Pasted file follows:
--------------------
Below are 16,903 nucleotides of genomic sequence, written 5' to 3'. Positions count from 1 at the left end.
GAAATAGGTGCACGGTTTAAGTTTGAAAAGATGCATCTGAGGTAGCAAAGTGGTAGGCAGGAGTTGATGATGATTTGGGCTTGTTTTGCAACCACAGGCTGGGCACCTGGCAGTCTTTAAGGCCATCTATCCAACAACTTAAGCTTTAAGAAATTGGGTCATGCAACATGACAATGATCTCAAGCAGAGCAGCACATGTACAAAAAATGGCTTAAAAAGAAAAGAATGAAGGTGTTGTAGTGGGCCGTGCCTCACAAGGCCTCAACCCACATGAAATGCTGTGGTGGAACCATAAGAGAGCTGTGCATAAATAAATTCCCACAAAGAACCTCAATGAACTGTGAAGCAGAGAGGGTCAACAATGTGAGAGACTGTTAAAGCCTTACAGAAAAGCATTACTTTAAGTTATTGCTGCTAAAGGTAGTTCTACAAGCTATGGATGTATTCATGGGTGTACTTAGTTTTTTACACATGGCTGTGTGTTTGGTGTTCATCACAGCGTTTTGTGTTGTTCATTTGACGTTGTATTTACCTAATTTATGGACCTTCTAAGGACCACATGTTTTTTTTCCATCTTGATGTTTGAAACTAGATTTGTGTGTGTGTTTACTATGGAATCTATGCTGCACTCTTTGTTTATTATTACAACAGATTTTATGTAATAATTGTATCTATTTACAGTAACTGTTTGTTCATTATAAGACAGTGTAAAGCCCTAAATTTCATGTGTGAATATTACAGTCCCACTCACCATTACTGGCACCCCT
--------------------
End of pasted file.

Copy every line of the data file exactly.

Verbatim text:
Below are 16,903 nucleotides of genomic sequence, written 5' to 3'. Positions count from 1 at the left end.
GAAATAGGTGCACGGTTTAAGTTTGAAAAGATGCATCTGAGGTAGCAAAGTGGTAGGCAGGAGTTGATGATGATTTGGGCTTGTTTTGCAACCACAGGCTGGGCACCTGGCAGTCTTTAAGGCCATCTATCCAACAACTTAAGCTTTAAGAAATTGGGTCATGCAACATGACAATGATCTCAAGCAGAGCAGCACATGTACAAAAAATGGCTTAAAAAGAAAAGAATGAAGGTGTTGTAGTGGGCCGTGCCTCACAAGGCCTCAACCCACATGAAATGCTGTGGTGGAACCATAAGAGAGCTGTGCATAAATAAATTCCCACAAAGAACCTCAATGAACTGTGAAGCAGAGAGGGTCAACAATGTGAGAGACTGTTAAAGCCTTACAGAAAAGCATTACTTTAAGTTATTGCTGCTAAAGGTAGTTCTACAAGCTATGGATGTATTCATGGGTGTACTTAGTTTTTTACACATGGCTGTGTGTTTGGTGTTCATCACAGCGTTTTGTGTTGTTCATTTGACGTTGTATTTACCTAATTTATGGACCTTCTAAGGACCACATGTTTTTTTTCCATCTTGATGTTTGAAACTAGATTTGTGTGTGTGTTTACTATGGAATCTATGCTGCACTCTTTGTTTATTATTACAACAGATTTTATGTAATAATTGTATCTATTTACAGTAACTGTTTGTTCATTATAAGACAGTGTAAAGCCCTAAATTTCATGTGTGAATATTACAGTCCCACTCACCATTACTGGCACCCCT